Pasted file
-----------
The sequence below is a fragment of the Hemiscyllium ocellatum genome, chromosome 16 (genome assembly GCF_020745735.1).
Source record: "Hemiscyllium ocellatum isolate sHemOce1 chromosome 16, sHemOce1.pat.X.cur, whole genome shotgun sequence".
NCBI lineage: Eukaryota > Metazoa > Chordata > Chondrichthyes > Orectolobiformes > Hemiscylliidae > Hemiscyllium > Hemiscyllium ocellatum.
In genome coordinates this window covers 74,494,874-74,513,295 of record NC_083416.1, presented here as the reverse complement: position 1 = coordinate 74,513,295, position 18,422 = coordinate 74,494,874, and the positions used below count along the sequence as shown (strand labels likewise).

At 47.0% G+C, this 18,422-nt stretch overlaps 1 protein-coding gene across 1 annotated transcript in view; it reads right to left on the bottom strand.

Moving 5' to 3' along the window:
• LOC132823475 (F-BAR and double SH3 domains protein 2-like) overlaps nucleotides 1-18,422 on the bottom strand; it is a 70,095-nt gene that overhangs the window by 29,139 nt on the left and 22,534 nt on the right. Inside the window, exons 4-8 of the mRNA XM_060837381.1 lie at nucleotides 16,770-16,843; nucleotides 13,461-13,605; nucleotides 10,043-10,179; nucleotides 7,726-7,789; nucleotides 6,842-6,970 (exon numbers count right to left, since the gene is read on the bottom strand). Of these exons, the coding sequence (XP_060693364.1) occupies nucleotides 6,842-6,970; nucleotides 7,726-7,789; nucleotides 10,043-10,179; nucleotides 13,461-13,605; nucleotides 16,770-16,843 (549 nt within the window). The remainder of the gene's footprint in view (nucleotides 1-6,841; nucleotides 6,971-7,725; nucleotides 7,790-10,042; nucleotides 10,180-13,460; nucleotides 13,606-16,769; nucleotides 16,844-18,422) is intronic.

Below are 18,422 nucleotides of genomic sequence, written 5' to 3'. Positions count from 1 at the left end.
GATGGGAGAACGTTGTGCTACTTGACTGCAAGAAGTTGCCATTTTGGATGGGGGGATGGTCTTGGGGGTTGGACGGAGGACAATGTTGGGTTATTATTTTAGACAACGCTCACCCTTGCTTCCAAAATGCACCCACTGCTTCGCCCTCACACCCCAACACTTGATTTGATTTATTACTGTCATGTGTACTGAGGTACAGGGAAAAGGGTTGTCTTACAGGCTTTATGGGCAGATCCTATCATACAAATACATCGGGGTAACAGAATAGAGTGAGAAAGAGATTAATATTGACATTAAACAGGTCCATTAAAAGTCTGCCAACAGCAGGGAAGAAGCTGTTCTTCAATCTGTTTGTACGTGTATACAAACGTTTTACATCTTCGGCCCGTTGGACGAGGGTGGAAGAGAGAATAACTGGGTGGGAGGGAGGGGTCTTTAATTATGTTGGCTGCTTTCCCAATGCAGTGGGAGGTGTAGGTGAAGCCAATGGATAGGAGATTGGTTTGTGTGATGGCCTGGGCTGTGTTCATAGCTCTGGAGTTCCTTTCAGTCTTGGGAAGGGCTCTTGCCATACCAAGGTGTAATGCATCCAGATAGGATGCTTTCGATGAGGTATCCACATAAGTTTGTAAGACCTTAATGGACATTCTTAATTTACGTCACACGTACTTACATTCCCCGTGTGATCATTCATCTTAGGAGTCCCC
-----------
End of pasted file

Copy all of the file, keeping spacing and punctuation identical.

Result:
The sequence below is a fragment of the Hemiscyllium ocellatum genome, chromosome 16 (genome assembly GCF_020745735.1).
Source record: "Hemiscyllium ocellatum isolate sHemOce1 chromosome 16, sHemOce1.pat.X.cur, whole genome shotgun sequence".
NCBI lineage: Eukaryota > Metazoa > Chordata > Chondrichthyes > Orectolobiformes > Hemiscylliidae > Hemiscyllium > Hemiscyllium ocellatum.
In genome coordinates this window covers 74,494,874-74,513,295 of record NC_083416.1, presented here as the reverse complement: position 1 = coordinate 74,513,295, position 18,422 = coordinate 74,494,874, and the positions used below count along the sequence as shown (strand labels likewise).

At 47.0% G+C, this 18,422-nt stretch overlaps 1 protein-coding gene across 1 annotated transcript in view; it reads right to left on the bottom strand.

Moving 5' to 3' along the window:
• LOC132823475 (F-BAR and double SH3 domains protein 2-like) overlaps nucleotides 1-18,422 on the bottom strand; it is a 70,095-nt gene that overhangs the window by 29,139 nt on the left and 22,534 nt on the right. Inside the window, exons 4-8 of the mRNA XM_060837381.1 lie at nucleotides 16,770-16,843; nucleotides 13,461-13,605; nucleotides 10,043-10,179; nucleotides 7,726-7,789; nucleotides 6,842-6,970 (exon numbers count right to left, since the gene is read on the bottom strand). Of these exons, the coding sequence (XP_060693364.1) occupies nucleotides 6,842-6,970; nucleotides 7,726-7,789; nucleotides 10,043-10,179; nucleotides 13,461-13,605; nucleotides 16,770-16,843 (549 nt within the window). The remainder of the gene's footprint in view (nucleotides 1-6,841; nucleotides 6,971-7,725; nucleotides 7,790-10,042; nucleotides 10,180-13,460; nucleotides 13,606-16,769; nucleotides 16,844-18,422) is intronic.

Below are 18,422 nucleotides of genomic sequence, written 5' to 3'. Positions count from 1 at the left end.
GATGGGAGAACGTTGTGCTACTTGACTGCAAGAAGTTGCCATTTTGGATGGGGGGATGGTCTTGGGGGTTGGACGGAGGACAATGTTGGGTTATTATTTTAGACAACGCTCACCCTTGCTTCCAAAATGCACCCACTGCTTCGCCCTCACACCCCAACACTTGATTTGATTTATTACTGTCATGTGTACTGAGGTACAGGGAAAAGGGTTGTCTTACAGGCTTTATGGGCAGATCCTATCATACAAATACATCGGGGTAACAGAATAGAGTGAGAAAGAGATTAATATTGACATTAAACAGGTCCATTAAAAGTCTGCCAACAGCAGGGAAGAAGCTGTTCTTCAATCTGTTTGTACGTGTATACAAACGTTTTACATCTTCGGCCCGTTGGACGAGGGTGGAAGAGAGAATAACTGGGTGGGAGGGAGGGGTCTTTAATTATGTTGGCTGCTTTCCCAATGCAGTGGGAGGTGTAGGTGAAGCCAATGGATAGGAGATTGGTTTGTGTGATGGCCTGGGCTGTGTTCATAGCTCTGGAGTTCCTTTCAGTCTTGGGAAGGGCTCTTGCCATACCAAGGTGTAATGCATCCAGATAGGATGCTTTCGATGAGGTATCCACATAAGTTTGTAAGACCTTAATGGACATTCTTAATTTACGTCACACGTACTTACATTCCCCGTGTGATCATTCATCTTAGGAGTCCCC